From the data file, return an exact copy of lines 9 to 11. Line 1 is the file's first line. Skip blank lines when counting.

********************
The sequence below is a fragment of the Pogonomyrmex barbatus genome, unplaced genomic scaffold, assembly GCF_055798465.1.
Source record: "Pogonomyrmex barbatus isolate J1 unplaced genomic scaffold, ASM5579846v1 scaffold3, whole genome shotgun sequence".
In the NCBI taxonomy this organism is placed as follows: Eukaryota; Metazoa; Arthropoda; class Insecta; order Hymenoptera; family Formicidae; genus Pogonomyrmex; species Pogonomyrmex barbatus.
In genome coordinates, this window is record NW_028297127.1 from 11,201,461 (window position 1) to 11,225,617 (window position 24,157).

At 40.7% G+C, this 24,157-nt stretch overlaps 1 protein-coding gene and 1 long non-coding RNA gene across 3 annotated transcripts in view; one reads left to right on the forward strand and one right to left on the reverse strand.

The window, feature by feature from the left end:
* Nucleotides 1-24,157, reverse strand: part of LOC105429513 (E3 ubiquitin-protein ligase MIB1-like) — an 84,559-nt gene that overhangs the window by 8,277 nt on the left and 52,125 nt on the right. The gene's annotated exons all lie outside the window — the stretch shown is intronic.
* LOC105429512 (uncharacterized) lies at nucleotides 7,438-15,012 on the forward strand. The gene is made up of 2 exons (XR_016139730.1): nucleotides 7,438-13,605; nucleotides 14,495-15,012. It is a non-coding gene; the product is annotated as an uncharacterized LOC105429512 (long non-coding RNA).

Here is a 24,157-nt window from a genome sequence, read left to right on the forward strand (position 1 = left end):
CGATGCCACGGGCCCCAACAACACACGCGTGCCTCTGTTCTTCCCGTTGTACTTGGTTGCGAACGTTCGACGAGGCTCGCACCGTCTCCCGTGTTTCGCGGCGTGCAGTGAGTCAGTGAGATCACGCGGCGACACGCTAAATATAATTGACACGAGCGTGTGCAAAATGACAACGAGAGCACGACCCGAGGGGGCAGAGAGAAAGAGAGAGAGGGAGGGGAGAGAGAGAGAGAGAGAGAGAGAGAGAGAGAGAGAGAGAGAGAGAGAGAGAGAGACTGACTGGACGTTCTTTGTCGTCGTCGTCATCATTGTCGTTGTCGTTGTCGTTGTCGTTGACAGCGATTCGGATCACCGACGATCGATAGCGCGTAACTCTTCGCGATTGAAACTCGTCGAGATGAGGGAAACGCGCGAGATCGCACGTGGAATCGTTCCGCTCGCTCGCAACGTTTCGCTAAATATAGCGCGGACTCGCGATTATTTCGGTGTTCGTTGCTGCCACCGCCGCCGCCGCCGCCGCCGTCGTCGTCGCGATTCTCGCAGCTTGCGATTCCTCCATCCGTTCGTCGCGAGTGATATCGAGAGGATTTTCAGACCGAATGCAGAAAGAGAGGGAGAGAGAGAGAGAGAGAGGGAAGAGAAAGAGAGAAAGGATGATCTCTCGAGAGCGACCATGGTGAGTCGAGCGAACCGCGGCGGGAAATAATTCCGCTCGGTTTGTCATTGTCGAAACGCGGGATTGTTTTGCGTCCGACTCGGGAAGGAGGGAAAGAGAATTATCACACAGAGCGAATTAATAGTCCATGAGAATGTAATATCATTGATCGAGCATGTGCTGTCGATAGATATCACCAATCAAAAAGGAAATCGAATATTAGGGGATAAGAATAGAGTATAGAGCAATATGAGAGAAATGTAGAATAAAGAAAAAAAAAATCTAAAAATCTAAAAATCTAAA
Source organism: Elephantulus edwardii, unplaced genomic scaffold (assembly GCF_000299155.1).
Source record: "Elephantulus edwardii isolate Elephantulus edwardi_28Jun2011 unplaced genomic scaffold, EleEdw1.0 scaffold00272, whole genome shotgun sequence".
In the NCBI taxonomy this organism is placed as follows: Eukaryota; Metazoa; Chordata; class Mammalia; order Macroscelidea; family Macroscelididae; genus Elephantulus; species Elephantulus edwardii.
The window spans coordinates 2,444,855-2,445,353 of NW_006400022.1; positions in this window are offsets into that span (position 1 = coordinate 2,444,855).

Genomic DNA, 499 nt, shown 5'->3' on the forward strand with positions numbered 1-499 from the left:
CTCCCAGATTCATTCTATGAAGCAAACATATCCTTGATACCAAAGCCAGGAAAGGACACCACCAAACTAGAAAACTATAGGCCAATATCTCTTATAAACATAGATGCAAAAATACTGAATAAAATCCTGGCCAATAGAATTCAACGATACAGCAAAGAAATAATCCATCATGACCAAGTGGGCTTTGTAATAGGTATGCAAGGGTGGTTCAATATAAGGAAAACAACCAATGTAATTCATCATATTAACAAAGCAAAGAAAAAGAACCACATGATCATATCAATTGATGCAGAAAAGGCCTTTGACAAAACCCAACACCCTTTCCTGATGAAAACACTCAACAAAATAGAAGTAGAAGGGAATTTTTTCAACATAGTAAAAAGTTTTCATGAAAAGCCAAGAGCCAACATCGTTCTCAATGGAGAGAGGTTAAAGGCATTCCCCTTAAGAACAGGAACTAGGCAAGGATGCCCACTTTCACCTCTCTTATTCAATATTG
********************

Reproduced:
Here is a 24,157-nt window from a genome sequence, read left to right on the forward strand (position 1 = left end):
CGATGCCACGGGCCCCAACAACACACGCGTGCCTCTGTTCTTCCCGTTGTACTTGGTTGCGAACGTTCGACGAGGCTCGCACCGTCTCCCGTGTTTCGCGGCGTGCAGTGAGTCAGTGAGATCACGCGGCGACACGCTAAATATAATTGACACGAGCGTGTGCAAAATGACAACGAGAGCACGACCCGAGGGGGCAGAGAGAAAGAGAGAGAGGGAGGGGAGAGAGAGAGAGAGAGAGAGAGAGAGAGAGAGAGAGAGAGAGAGAGAGAGAGAGACTGACTGGACGTTCTTTGTCGTCGTCGTCATCATTGTCGTTGTCGTTGTCGTTGTCGTTGACAGCGATTCGGATCACCGACGATCGATAGCGCGTAACTCTTCGCGATTGAAACTCGTCGAGATGAGGGAAACGCGCGAGATCGCACGTGGAATCGTTCCGCTCGCTCGCAACGTTTCGCTAAATATAGCGCGGACTCGCGATTATTTCGGTGTTCGTTGCTGCCACCGCCGCCGCCGCCGCCGCCGTCGTCGTCGCGATTCTCGCAGCTTGCGATTCCTCCATCCGTTCGTCGCGAGTGATATCGAGAGGATTTTCAGACCGAATGCAGAAAGAGAGGGAGAGAGAGAGAGAGAGAGGGAAGAGAAAGAGAGAAAGGATGATCTCTCGAGAGCGACCATGGTGAGTCGAGCGAACCGCGGCGGGAAATAATTCCGCTCGGTTTGTCATTGTCGAAACGCGGGATTGTTTTGCGTCCGACTCGGGAAGGAGGGAAAGAGAATTATCACACAGAGCGAATTAATAGTCCATGAGAATGTAATATCATTGATCGAGCATGTGCTGTCGATAGATATCACCAATCAAAAAGGAAATCGAATATTAGGGGATAAGAATAGAGTATAGAGCAATATGAGAGAAATGTAGAATAAAGAAAAAAAAAATCTAAAAATCTAAAAATCTAAA
Source organism: Elephantulus edwardii, unplaced genomic scaffold (assembly GCF_000299155.1).